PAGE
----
WARSAW, Poland — The United States and Poland signed a deal Wednesday to place a U.S. missile defense base just 115 miles from Russia -- a move followed swiftly by a new warning from Moscow of a possible military response.
Negotiators sealed the deal last week against a backdrop of Russian military action in Georgia, a former Soviet republic turned U.S. ally, that has worried former Soviet satellites across eastern Europe. It prompted Moscow's sharpest rhetoric yet over the system, which it contends is aimed at Russia despite Washington's insistence the site is purely defensive.
After Wednesday's signing, Secretary of State Condoleezza Rice dismissed any suggestion the 10 missile defense interceptors -- which Washington says are intended to defend Europe and the U.S. from the possible threat of long-distance missiles from Iran -- represent a threat to Russia.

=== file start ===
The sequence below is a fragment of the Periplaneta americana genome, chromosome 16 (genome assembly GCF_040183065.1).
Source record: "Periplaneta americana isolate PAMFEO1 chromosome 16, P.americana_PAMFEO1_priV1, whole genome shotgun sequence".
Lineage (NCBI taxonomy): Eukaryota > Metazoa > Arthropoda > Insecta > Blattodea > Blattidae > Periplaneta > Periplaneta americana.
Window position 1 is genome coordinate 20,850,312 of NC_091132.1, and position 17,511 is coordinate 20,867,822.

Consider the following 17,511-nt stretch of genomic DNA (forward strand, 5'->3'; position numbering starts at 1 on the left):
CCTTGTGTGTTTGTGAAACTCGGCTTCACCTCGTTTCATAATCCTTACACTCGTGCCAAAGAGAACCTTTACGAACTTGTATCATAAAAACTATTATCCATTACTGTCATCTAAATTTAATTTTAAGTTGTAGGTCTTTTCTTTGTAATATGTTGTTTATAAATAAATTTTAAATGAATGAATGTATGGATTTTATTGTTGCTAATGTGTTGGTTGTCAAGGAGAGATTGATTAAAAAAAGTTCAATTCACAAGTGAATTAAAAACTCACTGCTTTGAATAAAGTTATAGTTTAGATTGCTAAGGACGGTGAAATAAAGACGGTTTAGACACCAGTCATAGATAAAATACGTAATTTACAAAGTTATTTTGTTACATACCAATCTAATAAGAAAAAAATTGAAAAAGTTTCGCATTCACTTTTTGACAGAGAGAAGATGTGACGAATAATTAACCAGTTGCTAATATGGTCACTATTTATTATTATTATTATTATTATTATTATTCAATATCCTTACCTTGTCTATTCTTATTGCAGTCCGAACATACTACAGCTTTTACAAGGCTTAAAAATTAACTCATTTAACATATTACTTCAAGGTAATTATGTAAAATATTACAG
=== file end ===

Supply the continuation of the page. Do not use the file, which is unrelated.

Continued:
Such comments "border on the bizarre, frankly," Rice told reporters in Warsaw. "The Russians are losing their credibility," she said, adding that Moscow would pay a price for its actions in Georgia, though she did not specify how.
Hours after the signing, Russia's Foreign Ministry warned that Moscow's response would go beyond diplomacy. The system to be based in Poland lacks "any target other than Russian intercontinental ballistic missiles," it said in a statement, contending the U.S. system "will be broadened and modernized."
"In this case Russia will be forced to react, and not only through diplomatic" channels, it said without elaborating.
In one of my first blog posts, written as the invasion of Iraq was beginning, I mourned what I believed was the end of a century of painfully achieved international law and a return to gunboat diplomacy. So far, things are turning out just as I feared they would.